Thank you to everyone who took part in our Top Tip Competition at the Word Excellence Day this year.
Congratulations to the winners!
1st: To move rows up and down a table: place your insertion point within the row you want to move then hold down Alt, Shift and the up or down arrow. Move several rows together by selecting them first (1st place)
Kyle Monahan, Allen & Overy LLP and George Trehan, Stephenson Harwood LLP
2nd: To move a block of text within a document: select it, press F2, click the point in the document where you want the text to go and press Enter (2nd place)
Lisa Freeman, Trethowans LLP
3rd: Use Ctrl Q to remove formatting form a paragraph (3rd place)
Alison Hattingh, Cripps LLP
- Shift F5 to return to the last point in your document
- F4 to repeat your last action
- Adding the Back Button to the Quick Access toolbar
Summary of the entries received:
- Add the Back button to the Quick Access Toolbar (in All Commands) so that if you click on a hyperlink in a Table of Contents or Cross Reference and want to go back to the original place in the document, you can click the back button to take you there.
- Add the Calculate command to the Quick Access Toolbar (in All Commands) and use it to solve selected typed equations. The result will appear in the status bar.
- Use the Spike to move several items around a document or to another document. Select the text, image or table to be moved and press Ctrl F3 to move it to the spike, and repeat as required. To transfer everything from the spike to the desired position, use Paste or Ctrl, Shift F3. Everything will be placed in the new location and she spike will be empty.
- To quickly create a table, type a plus, press tab, type another plus, press tab, and so on, finishing with a plus. Press Enter and your table cells will appear.
- If you are working on a long Word document or several Word documents, pressing Shift F5 will cycle through the spots that you are edited most recently. Pressing Shift F5 when you open a document will take you to the location you were working on when the document was closed.
- Double-click the page wherever you want to type your text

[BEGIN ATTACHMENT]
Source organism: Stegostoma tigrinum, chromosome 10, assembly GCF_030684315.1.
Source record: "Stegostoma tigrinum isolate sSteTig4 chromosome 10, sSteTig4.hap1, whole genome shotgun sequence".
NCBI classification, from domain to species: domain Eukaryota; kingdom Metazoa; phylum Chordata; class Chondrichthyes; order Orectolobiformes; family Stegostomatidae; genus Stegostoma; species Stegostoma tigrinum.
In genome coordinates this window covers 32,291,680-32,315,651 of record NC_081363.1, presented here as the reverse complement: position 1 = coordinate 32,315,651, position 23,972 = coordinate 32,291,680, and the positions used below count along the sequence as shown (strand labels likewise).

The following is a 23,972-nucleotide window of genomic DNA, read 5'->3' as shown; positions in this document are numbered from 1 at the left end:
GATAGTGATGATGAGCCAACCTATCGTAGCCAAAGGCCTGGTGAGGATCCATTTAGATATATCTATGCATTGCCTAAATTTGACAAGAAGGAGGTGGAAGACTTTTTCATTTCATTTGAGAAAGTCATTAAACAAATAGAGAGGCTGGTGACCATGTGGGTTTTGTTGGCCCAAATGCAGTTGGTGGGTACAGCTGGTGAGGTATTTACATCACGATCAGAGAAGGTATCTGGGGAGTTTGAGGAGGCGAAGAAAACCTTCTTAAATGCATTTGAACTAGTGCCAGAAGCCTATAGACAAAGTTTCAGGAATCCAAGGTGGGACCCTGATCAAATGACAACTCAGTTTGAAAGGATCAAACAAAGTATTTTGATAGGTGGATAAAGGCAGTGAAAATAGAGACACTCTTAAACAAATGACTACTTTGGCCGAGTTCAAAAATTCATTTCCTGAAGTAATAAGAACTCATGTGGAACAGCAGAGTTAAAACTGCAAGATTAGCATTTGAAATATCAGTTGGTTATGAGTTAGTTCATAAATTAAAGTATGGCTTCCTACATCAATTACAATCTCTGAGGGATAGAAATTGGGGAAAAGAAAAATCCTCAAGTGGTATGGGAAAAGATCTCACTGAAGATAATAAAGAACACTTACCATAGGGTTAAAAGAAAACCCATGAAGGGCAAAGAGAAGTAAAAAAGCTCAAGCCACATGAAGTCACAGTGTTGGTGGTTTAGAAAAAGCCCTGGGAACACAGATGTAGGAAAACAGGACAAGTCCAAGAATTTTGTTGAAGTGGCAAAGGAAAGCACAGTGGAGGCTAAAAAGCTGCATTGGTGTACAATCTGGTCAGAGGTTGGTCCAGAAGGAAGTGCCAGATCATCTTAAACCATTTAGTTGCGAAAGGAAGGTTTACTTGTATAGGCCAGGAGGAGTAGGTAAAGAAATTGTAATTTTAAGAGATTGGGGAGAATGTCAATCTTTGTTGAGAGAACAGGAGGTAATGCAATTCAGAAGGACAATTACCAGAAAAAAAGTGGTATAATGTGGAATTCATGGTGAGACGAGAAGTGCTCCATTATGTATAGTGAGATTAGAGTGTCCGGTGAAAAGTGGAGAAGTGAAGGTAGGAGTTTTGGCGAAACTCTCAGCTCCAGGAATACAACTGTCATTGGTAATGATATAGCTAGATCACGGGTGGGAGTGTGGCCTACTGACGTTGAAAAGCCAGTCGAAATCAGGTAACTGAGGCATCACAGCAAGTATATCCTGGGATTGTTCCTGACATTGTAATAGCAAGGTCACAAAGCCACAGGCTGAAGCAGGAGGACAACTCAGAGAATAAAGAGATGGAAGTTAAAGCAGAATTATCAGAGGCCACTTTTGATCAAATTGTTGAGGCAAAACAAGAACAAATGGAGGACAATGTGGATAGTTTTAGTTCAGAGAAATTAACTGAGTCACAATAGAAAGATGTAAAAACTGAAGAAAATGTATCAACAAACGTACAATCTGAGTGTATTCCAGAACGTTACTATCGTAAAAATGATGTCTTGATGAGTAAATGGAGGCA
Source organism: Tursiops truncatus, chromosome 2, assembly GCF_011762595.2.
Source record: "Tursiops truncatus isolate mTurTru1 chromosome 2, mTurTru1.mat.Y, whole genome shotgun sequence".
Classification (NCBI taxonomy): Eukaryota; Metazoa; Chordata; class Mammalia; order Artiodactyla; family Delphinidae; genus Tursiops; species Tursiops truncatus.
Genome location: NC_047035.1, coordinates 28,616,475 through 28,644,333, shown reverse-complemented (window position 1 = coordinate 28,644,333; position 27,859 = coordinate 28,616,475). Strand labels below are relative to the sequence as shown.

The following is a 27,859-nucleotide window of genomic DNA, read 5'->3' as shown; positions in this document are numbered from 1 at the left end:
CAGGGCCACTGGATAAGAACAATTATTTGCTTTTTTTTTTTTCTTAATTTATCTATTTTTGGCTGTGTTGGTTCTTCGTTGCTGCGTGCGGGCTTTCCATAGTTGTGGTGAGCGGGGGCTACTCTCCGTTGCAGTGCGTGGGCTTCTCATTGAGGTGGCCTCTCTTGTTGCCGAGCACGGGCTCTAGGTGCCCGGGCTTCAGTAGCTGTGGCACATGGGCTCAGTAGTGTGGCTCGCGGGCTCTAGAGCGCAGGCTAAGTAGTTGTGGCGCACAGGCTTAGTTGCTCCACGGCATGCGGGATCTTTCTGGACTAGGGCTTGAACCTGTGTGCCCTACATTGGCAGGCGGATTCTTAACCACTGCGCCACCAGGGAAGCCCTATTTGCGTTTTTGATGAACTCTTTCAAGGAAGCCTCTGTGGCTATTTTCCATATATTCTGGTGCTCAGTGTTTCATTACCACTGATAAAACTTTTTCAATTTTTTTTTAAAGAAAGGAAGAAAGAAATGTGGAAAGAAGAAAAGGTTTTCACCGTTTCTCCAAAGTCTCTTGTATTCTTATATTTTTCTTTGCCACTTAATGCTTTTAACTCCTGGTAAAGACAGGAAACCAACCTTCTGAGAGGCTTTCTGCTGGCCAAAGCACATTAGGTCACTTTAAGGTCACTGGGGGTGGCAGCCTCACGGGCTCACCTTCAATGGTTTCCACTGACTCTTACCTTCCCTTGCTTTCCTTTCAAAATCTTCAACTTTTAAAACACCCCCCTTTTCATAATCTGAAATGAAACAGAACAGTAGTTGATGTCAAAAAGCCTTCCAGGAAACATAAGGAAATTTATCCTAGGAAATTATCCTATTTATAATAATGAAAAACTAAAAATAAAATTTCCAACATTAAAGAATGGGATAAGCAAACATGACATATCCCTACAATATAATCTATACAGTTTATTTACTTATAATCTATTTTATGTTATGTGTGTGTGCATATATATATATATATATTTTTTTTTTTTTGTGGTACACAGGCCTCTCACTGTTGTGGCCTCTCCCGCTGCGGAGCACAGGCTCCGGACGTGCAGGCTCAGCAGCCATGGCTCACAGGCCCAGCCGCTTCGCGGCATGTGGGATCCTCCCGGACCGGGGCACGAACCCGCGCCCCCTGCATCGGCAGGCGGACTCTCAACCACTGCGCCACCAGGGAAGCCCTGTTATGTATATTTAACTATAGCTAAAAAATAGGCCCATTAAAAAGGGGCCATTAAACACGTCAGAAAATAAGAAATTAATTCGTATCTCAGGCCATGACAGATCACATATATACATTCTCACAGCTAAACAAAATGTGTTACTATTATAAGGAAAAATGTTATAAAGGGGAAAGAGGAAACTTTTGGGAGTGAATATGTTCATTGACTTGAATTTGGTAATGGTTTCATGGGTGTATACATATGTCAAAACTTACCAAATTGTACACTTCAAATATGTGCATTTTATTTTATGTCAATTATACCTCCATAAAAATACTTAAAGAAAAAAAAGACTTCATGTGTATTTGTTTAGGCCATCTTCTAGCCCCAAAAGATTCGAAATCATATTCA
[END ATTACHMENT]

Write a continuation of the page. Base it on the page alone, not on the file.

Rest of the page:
- To promote and demote numbering levels in a Table, use Alt, Shift and the left or right arrow
- To convert comments into a footnote: Enable the Developer tab to bring up the Macro options, right-click on the ribbon, select Customise the Ribbon and tick Developer. In the document you’re working on go the Developer tab and click the Visual Basic button top open the Microsoft Visual Basic for Applications window. In this window, double-click ThisDocument in the left-hand pane. In the window that opens type the following:
Application.ScreenUpdating = False
Dim oDoc As Document, oComment As Comment
Set oDoc = ActiveDocument
For Each oComment In ActiveDocument.Comments oDoc.Footnotes.Add Range:=oComment.Scope, Text:=oComment.Range.TextoComment.Delete
Application.ScreenUpdating = True
- To unselect text that won’t unselect, use this mouse trick: left click, right click, left click, right click
- Ctrl F1 will toggle the ribbon through show/hide
- When working with a Word documents the Style Area can be used when working in Draft view to display the styles in use on each paragraph. This can be used when troubleshooting documents: go to File > Options > Advanced > Display Group > increase the Style area pane width in Draft and Outline views: from zero to, for example, 2 cm.
- Use Ctrl Home to move to the top of a document, Ctrl End to move to the end of the document
- Use Ctrl h to bring up Find & Replace
- To generate ten paragraphs of random text in a document, type the following into blank line and press Return. Vary the number of paragraphs by varying the number in brackets:
=rand(10) for English or =lorem(10) for Lipsum
- For long documents with many manually-typed cross-references to the same paragraph, insert one cross-reference, copy it so it’s the only item on the clipboard, then use Find & Replace to find the manually-typed text and add ^c in the Replace box – this inserts the contents of the clipboard.
- Lower the duration of Autosave in Word, so that it saves every few minutes – especially useful if you have been working on a complex document.